Next Stop: See the Bison
To get to the area where you can see the bison, you’ll continue heading southwest along the park’s northernmost road.
Stop 4: Pull over to see the bison
After about 20 minutes you’ll arrive at an area called Lamar Valley. This is the time to keep an eye out for local wildlife, especially bison.
It is estimated there are about 5,000 bison in Yellowstone National Park. They travel in herds, so you’ll always find several moving together.
It is common to see bison along the roadways in Yellowstone, and you’ll want to give them their space. Male bison can weigh anywhere between 1,000 to 2,200 pounds, so you do not want to get caught blocking their path.
Many visitors will pull over to the side of the roadway to view the bison. You’re welcome to get out of your vehicle if you’re not blocking the road, just be sure to keep a distance of at least 25 yards (75 feet) between you and the animals.
Also, do not think you can outrun a bison just because of their massive size. Bison can run about three times faster than humans. This is a battle you will not win. Be respectful and keep a distance.
Next Stop: Mammoth Hot Springs
You’ll find the Mammoth Hot Springs along the northwest corner of the park about an hour or so from the northeast entrance.
Stop 5: Mammoth Hot Springs
The Mammoth Hot Springs are a geothermal area created by a volcanic explosion that occured over 600,000 years ago.
The Mammoth Hot Springs are often described as looking like an inside out cave, or like tiered pools of water cascading down a hillside.
Visitors can view the approximately 50 hot springs from either the upper or lower boardwalk. Be sure not to step off the boardwalk as you’re viewing the hot springs as the average water temperature is around 160 degrees Farenheit.
Next Stop: Obsidian Cliff
You can get to Obsidian Cliffs in west Yellowstone by driving south along the park’s main road from Mammoth Hot Springs. The drive will take approximately 20 minutes.
Stop 6: Obsidian Cliff
Obsidian is a naturally occurring volcanic glass formed when felsic lava extruded from a volcano cools rapidly with minimal crystal growth.
According to the National Park’s website, Obsidian was first quarried from this cliff for toolmaking more than 11,000 years ago.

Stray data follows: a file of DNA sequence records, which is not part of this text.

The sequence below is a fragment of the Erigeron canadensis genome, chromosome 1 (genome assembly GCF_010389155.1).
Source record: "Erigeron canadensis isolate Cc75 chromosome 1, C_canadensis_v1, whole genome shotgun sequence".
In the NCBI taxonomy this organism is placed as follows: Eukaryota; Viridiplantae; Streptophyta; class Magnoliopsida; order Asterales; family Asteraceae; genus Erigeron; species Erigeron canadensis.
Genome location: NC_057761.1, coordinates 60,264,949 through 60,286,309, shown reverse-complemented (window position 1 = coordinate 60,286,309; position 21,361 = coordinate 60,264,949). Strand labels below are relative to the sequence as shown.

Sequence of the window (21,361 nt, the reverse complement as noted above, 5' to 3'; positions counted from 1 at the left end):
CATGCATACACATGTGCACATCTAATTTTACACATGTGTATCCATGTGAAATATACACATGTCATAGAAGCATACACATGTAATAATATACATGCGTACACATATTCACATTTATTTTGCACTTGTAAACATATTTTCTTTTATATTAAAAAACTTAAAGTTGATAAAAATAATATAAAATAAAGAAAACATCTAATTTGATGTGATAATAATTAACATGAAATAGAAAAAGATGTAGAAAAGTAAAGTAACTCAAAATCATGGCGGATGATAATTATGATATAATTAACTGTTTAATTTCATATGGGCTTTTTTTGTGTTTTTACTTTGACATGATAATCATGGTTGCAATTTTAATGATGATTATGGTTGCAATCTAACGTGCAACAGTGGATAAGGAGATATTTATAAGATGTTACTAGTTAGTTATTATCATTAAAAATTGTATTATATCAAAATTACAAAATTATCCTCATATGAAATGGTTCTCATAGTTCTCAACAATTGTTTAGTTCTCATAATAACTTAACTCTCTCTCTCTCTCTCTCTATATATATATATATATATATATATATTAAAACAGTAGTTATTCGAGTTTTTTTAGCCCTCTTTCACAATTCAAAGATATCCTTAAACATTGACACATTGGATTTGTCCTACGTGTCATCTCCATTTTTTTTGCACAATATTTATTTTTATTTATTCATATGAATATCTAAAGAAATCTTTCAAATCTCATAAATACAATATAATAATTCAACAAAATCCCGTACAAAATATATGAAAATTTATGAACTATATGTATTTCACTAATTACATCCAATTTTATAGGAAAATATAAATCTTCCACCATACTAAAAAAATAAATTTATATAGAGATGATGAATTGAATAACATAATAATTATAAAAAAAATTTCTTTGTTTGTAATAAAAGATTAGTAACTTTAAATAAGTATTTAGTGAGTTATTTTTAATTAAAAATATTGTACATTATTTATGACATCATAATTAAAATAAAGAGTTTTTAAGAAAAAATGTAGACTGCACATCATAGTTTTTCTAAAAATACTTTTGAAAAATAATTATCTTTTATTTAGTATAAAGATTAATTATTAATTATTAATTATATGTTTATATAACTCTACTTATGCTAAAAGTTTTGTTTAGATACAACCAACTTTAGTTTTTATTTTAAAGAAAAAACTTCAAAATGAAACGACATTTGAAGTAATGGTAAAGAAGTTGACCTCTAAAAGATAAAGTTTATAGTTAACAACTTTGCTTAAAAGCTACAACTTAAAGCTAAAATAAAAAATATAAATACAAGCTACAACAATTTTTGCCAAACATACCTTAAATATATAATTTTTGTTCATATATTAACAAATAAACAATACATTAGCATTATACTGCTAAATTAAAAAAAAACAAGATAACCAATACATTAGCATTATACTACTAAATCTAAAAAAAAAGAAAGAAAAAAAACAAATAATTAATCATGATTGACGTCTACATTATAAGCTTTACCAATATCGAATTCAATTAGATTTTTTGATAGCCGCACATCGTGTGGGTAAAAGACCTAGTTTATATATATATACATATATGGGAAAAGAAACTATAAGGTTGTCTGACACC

It is also the United States’ most widely dispersed source of obsidian by hunter-gatherers and has been found along trade routes from western Canada to Ohio.
The Obsidian Cliff was designated a National Historic Landmark in 1996.
Next Stop: Grand Canyon of the Yellowstone
Next you’ll continue south along Grand Loop Road until you hit Norris Canyon Road. Here you’ll turn left to cut across the park heading east.
When you reach Grand Loop Road (remember it circles around the park) you’ll make another right. Take Grand Loop Road South to Rim Road where you’ll make a left.
The drive from Obsidian Cliff to the Grand Canyon of the Yellowstone is approximately 35 minutes.
Stop 7: Grand Canyon of the Yellowstone
The Grand Canyon of the Yellowstone was formed over hundreds of thousands of years of volcanic and geothermal activity. Today, its steep canyon walls and dramatic colors make it one of the most popular destinations in the park.
The Grand Canyon of the Yellowstone is over 1000 feet deep and 20 miles long. Two waterfalls can be seen cascading down the sides of the canyon, the upper falls, and lower falls.
Visitors to the park can view the canyon from a variety of overlooks. There are also a number of trails and walkways that wind along the rims and down pathways into the canyon.
You’ll see several overlook points along Rim Road where you can get different views of the canyon. I recommend stopping at them all. Then head out to Inspiration Point (about a 7 minute drive) before turning back around.
Next Stop: Mud Volcano
From Inspiration Point you’ll make your way back east along Rim Road to Grand Loop Road. You’ll make a left on Grand Loop Road and head south about 25 minutes to Mud Volcano.
Stop 8: Mud Volcano
Mud Volcano is yet another geothermal area inside Yellowstone National Park. This is essentially an area of muddy hot springs located next to a volcano vent.
You can wander along the various paths in this area to see several points of interest including the Mud Cauldron, Mud Geyser, Churning Cauldron, Black Dragon Cauldron, Grizzly Fumarole, Mud Volcano, and Dragon’s Mouth Spring.
Be sure to read the signage along the various paths to learn about the significance of each area.
Next Stop: Yellowstone Lake
You’ll arrive at Yellowstone Lake after driving about 11 minutes south along Grand Loop Road. When you hit the lake, make a right to drive along the north side of the lake heading west towards the Bridge Bay Marina parking area.
Stop 9: Yellowstone Lake
Yellowstone Lake is the largest body of water in Yellowstone National Park and covers 136 square miles. It’s pristine and beautiful making it a nice place for a walk and to just enjoy the view.
The lake is also a popular place for boating. You can find Yellowstone Lake boat rentals at Bridge Bay Marina. From the marina you can join a scenic cruise around the lake, join a guided fishing cruise, or rent your own boat. Rates for rental boats start at $59 per hour.
Next Stop: Upper Geyser Basin
From Yellowstone Lake you’ll continue west on Grand Loop Road to Upper Geyser Basin. The drive will take approximately one hour. Feel free to make stops along the way if anything catches your eye.
Stop 10: Upper Geyser Basin